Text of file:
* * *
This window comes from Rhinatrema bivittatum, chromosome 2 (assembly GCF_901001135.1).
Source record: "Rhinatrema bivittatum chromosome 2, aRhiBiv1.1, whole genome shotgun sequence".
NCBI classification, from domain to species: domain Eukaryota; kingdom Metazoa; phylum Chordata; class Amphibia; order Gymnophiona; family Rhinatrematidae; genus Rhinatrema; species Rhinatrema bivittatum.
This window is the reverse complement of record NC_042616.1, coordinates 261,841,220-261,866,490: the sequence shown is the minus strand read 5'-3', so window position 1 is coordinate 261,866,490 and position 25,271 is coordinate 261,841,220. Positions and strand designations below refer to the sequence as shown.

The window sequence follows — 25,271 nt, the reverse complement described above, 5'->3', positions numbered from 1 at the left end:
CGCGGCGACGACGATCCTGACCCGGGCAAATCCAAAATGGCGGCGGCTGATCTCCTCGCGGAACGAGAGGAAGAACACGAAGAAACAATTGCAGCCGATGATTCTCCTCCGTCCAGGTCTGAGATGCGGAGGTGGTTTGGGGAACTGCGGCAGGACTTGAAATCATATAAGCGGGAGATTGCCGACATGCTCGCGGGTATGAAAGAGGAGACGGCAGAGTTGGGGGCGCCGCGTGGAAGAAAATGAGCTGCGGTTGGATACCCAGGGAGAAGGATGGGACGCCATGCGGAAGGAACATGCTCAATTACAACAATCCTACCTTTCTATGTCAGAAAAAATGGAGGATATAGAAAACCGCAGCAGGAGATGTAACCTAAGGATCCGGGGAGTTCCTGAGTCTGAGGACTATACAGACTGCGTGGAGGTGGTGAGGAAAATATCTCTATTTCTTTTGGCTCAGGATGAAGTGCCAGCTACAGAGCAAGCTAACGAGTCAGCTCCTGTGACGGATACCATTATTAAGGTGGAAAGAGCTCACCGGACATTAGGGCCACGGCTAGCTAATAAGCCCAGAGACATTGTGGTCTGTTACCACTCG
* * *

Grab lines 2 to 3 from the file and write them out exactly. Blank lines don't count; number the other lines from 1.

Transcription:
Source record: "Rhinatrema bivittatum chromosome 2, aRhiBiv1.1, whole genome shotgun sequence".
NCBI classification, from domain to species: domain Eukaryota; kingdom Metazoa; phylum Chordata; class Amphibia; order Gymnophiona; family Rhinatrematidae; genus Rhinatrema; species Rhinatrema bivittatum.